I asked the question the day after Pennsylvania's April 22 primary.
How much time did Gov. Ed Rendell spend on the campaign trail for Hillary Clinton in the six weeks leading up to the primary election? And will Rendell or the Clintons reimburse Pennsylvania taxpayers for the time the governor spent away from his day job?
That post, "Rendell owes us money," hasn't prompted the governor to address the issue -- until now.
The Pittsburgh Tribune-Review is also wondering if Rendell crossed the line between his taxpayer-paid job as governor and his round-the-clock campaigning for Sen. Clinton.
In an editorial published today, "Rendell's travels: Document it, Governor," the newspaper wants to know if the governor can account for his time in March and April.
"Did Gov. Ed Rendell unethically cross the line and use his public office for political work?" the newspaper says in the editorial.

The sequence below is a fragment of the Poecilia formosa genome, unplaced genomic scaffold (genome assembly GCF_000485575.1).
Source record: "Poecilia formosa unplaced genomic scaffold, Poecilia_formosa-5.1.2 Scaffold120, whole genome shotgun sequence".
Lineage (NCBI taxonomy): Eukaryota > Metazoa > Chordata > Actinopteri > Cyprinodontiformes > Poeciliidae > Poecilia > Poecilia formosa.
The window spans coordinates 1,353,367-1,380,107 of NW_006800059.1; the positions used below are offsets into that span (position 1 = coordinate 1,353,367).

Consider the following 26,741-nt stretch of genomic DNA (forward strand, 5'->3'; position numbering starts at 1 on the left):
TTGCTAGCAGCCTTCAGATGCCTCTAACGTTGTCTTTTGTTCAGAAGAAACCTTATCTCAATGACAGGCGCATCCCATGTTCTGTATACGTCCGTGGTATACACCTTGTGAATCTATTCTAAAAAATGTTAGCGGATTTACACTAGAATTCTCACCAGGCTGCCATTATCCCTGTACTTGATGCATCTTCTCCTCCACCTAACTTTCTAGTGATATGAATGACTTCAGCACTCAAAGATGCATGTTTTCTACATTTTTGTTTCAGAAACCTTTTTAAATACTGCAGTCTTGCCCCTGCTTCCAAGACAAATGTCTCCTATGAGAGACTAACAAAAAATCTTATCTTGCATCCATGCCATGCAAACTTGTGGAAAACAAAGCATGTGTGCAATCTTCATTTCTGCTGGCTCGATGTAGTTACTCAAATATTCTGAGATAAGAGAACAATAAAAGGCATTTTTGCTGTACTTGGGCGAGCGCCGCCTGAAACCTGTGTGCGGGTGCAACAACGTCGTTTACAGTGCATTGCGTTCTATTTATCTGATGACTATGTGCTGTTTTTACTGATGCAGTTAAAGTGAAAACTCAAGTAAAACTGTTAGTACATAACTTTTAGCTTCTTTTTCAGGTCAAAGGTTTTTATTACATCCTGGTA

The editorial was prompted by comments released by the office from state Rep. Sam Smith, the Republican leader in the Pennsylvania House.
Stephen Miskin, press secretary for Rep. Sam Smith, noted that Rendell "became the chief fundraiser," "chief strategist," "chief scheduler," "chief political director" and "chief surrogate" in helping Hillary Clinton win Pennsylvania.
The editorial notes that Rendell did not release a public schedule for 31 days beginning March 5, signifying that he had no official duties as governor during that time.
We've given Rendell the benefit of the doubt over the past five years when he does color commentary on TV after every Philadelphia Eagles' game, but this is 31 days that the governor cannot account for his time.
As the Tribune-Review aptly puts it, "Let's see the documentation, Governor."